Did a Tesla Really Crash on Autopilot

Tesla is not only the best-selling EV brand in North America—but it also offers one of the most advanced autonomous technologies in the auto industry. Every Tesla vehicle sold comes with its own Autopilot feature that makes it possible to safely drive on its own under the supervision of a driver.

However, Tesla’s Autopilot has been scrutinized several times due to accidents. Do the allegations hold water? And would it be possible for a Tesla to crash on Autopilot? Let’s dig deeper into the investigation.

Could a Tesla crash on Autopilot?

According to NHTSA, 439 Tesla vehicles have been involved in crashes since July 2021 while Autopilot was engaged. In fact, compared to other automakers, Tesla has the most recorded accidents while driving on autonomous technology — but that may be because Tesla has more self-driving vehicles in North America than any other car company. sells.

As a result, Tesla’s Autopilot has been investigated on separate occasions following serious crashes. For example, in 2018, a Tesla Model X crashed while the driver was using Autopilot—according to an NTSB investigation report.

Similarly, another fatal crash on May 12, 2022, involving a Tesla Model S is also suspected to have been caused by Autopilot (via Reuters). The investigation continues to grow, and the NHTSA has opened at least 35 cases involving Tesla’s Autopilot.

In addition, many Tesla drivers using Autopilot have complained of phantom braking – some of them are even suing Tesla. However, crashes involving phantom braking are yet to be reported.

Whose Fault Is It If a Tesla Crashes on Autopilot?

Tesla’s Autopilot is Level 2 autonomous technology. More succinctly, it can automatically brake and apply the brakes, but requires the driver to intervene when the situation calls for it. This means that if you are involved in a car accident, the driver is liable under the law even if the Tesla’s Autopilot was activated.

case in point? National Public Radio reported that a Tesla driver was indicted for causing the crash on Autopilot and causing the death of two people. In addition, investigating a fatal accident involving Tesla’s Autopilot at the wheel, the National Transportation Safety Board clarified that the driver was at fault because he was distracted prior to the accident.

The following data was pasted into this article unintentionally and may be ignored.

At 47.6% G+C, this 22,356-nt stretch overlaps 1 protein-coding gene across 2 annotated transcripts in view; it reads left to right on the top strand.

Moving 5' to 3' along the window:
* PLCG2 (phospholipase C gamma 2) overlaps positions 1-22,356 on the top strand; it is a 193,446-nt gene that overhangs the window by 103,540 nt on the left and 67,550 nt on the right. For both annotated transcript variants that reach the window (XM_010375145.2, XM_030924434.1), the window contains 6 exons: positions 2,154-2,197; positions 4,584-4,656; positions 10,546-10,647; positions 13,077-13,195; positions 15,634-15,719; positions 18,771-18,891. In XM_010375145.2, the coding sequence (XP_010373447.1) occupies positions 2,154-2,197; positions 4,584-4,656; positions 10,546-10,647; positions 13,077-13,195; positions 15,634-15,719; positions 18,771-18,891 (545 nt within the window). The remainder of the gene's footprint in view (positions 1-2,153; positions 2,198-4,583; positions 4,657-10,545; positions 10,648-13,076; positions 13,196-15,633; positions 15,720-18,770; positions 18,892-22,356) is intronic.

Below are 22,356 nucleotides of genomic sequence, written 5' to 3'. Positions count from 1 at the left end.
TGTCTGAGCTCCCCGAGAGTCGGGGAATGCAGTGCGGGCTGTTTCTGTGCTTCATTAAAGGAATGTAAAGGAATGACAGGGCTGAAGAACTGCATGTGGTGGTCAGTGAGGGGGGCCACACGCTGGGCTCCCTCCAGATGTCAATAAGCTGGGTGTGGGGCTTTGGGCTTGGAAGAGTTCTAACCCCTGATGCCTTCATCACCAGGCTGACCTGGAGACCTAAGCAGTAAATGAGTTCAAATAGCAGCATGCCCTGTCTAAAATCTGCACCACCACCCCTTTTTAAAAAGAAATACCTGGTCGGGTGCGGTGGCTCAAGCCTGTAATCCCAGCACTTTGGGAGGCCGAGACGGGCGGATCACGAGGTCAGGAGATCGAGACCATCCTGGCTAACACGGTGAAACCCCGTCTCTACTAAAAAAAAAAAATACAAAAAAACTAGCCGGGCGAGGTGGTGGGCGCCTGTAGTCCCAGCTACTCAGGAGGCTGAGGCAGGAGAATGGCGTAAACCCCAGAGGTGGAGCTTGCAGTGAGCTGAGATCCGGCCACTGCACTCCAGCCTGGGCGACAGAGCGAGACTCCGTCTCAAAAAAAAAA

The NTSB also recommends that automakers design systems that monitor drivers using driver assistive technology—if the driver is distracted, the system should trigger an alert.

Following NTSB recommendations, Tesla updated its software to rely on Autopilot to activate in-car monitoring to detect drivers who are inattentive to the road. Tesla’s surveillance system uses cameras to monitor the driver and improve safety.

According to the NTSB, there is not a single car with Level 5 or Level 6 driver automation technology that does not require driver intervention. Even Tesla’s full self-driving beta version is a Level 2 autonomous technology that requires a driver’s input.

Tesla Autopilot Makes It Safer To Drive

Even though accidents can happen when drivers use Tesla’s Autopilot, the driver assistant software makes driving safer. According to the NHTSA, 94% of car accidents in the United States are caused by human error.

In addition, the Tesla Vehicle Safety Report reveals Tesla’s car accident statistics each year, including accidents that occurred when drivers were using Autopilot technology.

In its latest Q4 2021 data, Tesla reported that one accident occurred after every 1.59 million miles when Autopilot was deactivated. However, when Autopilot was on, only one car accident occurred after every 4.31 million miles.

Improve safety by staying alert when autopilot is engaged

Until Level 5 self-driving becomes a reality, you must pay attention to the road, even if you’re using Autopilot. If Tesla’s Autopilot is slow to respond to a potential hazard, you can manually control the steering wheel – or if it disengages, you can take control faster.

In short, Tesla’s Autopilot isn’t perfect, but it’s safe to use as long as you’re paying attention to the road.

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